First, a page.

Institute for Reforming Government Releasing Executive Oversight Manual That Provides Guidance On How To Conduct Legislative Oversight Investigations In Wisconsin
Perspective by Hon. Daniel Kelly, Senior Fellow in Constitutional Governance at the Institute for Reforming Government
I’d like to commend the virtue of curiosity to our legislature. The ability to see what is, but wonder what could be, drives every meaningful advance, whether in science, the arts, philosophy, or any other field. Before the Wright brothers built their remarkable machine, is there any doubt they were consumed with wonder about the intricacies of flight? And surely Dr. King’s declaration that “the arc of the moral universe is long, but it bends toward justice” started with curiosity about the nature of humanity as it gathers together in society.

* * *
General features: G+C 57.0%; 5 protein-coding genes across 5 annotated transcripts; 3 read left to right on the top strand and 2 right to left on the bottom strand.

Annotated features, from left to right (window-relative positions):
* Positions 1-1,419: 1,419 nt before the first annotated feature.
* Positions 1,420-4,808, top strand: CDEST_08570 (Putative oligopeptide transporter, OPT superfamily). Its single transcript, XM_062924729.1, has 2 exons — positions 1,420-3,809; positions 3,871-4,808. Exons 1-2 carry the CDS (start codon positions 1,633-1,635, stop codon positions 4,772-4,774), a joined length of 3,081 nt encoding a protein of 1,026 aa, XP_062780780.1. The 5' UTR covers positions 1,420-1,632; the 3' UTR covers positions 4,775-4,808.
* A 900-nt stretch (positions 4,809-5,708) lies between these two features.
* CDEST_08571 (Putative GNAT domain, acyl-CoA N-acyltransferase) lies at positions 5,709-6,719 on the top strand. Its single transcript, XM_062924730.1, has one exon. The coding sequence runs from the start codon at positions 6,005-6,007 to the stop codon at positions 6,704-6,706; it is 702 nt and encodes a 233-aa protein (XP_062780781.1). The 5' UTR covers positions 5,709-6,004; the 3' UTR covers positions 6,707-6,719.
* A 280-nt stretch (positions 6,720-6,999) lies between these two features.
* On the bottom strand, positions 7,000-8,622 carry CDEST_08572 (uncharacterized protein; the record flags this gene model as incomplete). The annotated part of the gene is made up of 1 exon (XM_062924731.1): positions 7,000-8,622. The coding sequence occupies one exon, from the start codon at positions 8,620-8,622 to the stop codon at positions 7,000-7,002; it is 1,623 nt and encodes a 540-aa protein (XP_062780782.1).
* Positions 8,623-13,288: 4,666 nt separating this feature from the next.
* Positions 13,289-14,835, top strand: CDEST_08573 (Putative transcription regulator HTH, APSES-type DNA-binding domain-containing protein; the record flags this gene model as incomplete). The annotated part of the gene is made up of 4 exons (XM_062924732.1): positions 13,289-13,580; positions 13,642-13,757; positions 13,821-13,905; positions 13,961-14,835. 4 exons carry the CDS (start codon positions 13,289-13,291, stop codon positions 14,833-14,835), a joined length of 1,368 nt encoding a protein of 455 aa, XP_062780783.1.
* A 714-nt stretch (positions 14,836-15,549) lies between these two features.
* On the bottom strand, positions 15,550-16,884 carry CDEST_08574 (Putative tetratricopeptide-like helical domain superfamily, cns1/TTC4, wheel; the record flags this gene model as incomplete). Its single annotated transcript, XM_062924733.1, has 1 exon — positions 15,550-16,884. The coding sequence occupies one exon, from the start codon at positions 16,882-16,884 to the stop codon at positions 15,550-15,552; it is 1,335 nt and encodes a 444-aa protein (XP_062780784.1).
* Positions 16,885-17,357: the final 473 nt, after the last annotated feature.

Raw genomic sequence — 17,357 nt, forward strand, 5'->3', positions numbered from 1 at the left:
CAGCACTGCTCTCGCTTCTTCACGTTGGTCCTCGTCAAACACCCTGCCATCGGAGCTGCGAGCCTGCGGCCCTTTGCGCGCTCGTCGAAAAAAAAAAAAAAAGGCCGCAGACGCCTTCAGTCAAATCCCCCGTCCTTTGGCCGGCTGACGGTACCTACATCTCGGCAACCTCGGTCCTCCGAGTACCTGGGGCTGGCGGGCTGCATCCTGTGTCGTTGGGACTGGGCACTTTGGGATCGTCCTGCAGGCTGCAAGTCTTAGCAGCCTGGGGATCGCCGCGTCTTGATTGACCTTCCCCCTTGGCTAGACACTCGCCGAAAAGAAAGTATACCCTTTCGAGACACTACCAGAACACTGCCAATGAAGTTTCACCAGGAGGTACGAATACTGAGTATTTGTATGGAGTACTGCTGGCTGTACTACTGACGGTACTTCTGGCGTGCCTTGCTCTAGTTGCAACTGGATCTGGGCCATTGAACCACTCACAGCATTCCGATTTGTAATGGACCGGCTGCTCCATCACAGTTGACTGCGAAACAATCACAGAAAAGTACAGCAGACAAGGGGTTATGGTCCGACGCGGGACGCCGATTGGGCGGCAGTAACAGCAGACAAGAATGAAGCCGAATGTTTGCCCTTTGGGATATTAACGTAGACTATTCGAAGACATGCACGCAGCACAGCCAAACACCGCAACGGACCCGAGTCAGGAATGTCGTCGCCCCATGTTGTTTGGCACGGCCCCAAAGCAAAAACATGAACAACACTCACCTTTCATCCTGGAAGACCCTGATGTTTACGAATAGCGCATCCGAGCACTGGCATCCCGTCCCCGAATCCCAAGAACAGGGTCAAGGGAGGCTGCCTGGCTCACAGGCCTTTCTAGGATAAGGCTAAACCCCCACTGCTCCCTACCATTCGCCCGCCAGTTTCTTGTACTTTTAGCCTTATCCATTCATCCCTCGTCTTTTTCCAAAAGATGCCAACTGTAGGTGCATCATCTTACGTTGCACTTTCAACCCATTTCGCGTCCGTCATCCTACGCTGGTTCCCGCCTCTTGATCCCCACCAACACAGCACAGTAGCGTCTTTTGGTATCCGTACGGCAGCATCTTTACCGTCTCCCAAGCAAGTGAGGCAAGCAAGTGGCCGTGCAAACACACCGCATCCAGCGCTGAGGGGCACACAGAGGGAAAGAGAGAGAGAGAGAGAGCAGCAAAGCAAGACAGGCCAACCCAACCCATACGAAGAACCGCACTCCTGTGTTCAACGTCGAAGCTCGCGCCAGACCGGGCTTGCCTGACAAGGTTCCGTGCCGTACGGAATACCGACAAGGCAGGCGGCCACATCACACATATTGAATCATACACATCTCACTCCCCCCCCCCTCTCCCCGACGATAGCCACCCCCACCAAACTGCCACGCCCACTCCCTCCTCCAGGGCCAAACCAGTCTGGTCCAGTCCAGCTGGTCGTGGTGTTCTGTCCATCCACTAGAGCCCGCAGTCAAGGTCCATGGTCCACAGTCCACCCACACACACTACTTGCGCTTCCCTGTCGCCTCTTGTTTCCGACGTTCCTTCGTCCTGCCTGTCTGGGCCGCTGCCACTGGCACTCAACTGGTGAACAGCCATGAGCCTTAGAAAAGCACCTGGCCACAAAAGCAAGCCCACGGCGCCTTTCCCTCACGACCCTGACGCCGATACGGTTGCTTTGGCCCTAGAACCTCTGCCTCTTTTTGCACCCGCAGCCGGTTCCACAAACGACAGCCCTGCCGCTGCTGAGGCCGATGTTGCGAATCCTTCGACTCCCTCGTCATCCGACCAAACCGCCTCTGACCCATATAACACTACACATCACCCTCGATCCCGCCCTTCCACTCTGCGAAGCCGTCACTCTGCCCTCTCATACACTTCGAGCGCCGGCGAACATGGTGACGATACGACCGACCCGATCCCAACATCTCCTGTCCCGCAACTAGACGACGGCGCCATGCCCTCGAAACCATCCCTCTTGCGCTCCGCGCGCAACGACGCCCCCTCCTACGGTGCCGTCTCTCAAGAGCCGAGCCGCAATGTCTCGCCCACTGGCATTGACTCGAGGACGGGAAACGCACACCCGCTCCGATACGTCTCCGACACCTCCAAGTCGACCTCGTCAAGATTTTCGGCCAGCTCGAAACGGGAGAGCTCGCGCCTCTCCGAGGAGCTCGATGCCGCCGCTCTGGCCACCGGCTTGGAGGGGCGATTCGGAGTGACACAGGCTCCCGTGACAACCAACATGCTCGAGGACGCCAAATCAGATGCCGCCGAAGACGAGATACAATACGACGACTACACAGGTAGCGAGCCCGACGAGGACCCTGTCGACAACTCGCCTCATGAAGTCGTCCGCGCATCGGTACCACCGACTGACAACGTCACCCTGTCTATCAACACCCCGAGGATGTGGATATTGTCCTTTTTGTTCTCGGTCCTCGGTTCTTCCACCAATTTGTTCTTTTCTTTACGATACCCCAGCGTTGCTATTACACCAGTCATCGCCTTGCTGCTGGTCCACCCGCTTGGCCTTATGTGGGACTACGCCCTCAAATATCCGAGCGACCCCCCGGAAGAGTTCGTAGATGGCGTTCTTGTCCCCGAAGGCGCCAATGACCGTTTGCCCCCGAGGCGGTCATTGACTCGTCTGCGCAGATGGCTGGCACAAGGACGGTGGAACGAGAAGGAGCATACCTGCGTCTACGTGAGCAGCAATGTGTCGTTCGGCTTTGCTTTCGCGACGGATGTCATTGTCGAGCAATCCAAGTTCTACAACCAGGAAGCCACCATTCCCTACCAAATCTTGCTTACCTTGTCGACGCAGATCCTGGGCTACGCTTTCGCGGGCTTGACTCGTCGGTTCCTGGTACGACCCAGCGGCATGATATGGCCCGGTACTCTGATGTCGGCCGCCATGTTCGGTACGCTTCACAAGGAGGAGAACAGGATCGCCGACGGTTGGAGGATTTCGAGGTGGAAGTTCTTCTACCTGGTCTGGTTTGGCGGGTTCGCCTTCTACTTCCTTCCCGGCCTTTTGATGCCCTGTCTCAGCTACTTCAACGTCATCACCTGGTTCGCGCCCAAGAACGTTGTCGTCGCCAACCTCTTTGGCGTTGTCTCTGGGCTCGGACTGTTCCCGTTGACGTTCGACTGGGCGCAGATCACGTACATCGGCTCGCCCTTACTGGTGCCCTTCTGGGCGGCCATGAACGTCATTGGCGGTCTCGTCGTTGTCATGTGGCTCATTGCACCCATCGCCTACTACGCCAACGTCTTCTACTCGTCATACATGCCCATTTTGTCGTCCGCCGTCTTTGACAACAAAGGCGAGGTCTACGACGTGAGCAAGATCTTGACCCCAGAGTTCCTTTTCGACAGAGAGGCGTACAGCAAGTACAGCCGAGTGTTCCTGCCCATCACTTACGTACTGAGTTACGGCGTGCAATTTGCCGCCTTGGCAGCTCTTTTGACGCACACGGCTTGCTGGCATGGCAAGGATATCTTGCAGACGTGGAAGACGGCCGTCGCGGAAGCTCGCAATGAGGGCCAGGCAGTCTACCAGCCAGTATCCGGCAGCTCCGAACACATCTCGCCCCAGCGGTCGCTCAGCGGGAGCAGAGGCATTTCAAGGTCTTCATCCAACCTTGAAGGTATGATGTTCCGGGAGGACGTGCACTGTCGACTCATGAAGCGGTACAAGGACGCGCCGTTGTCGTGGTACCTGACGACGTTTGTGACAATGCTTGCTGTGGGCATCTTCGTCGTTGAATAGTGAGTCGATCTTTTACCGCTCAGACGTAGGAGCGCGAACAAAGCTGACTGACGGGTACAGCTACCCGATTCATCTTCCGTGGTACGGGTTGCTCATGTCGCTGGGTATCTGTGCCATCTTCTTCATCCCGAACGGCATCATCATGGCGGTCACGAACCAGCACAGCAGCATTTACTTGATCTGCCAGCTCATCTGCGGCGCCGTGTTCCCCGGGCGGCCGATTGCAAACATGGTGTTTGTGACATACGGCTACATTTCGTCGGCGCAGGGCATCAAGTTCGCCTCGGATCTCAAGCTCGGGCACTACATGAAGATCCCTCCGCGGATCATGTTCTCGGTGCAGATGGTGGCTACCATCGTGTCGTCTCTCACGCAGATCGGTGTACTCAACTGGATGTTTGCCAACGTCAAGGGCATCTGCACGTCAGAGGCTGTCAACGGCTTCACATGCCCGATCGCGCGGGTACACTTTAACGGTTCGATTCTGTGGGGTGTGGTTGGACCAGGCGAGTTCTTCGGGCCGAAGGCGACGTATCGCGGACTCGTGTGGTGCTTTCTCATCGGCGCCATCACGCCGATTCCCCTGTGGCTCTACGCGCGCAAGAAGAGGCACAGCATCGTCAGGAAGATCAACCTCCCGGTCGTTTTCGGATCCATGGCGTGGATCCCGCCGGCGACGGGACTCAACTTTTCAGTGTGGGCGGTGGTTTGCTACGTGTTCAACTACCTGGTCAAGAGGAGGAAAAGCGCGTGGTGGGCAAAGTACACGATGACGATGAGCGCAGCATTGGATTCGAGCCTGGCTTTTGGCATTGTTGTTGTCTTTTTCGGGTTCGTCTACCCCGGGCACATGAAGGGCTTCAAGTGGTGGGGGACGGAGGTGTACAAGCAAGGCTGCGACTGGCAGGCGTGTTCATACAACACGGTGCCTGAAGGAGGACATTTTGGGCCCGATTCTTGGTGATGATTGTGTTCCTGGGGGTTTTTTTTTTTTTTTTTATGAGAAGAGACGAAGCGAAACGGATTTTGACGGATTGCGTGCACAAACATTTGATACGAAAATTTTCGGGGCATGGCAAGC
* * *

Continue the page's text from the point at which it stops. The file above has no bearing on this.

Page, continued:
There are plenty of topics here in Wisconsin about which the legislature could be usefully curious. For instance, when the pandemic-fueled business closures struck, the state’s unemployment insurance system buckled. Months-long delays in processing claims, coupled with the failure to answer an astonishing 99.5% of telephone calls, caused many to lose confidence in the Department of Workforce Development. On the education front, Wisconsin’s school system has apparently lost track of 23,000 students this past academic year, and it appears no one knows whether they were receiving the education they needed. Within our state government structure itself we have seen, over the past many months, an unusual spike in disputes between the executive and legislative branches regarding their respective authority. We know these things are . . . but we should be wondering why they are. And that should make us curious about whether they can or should be different.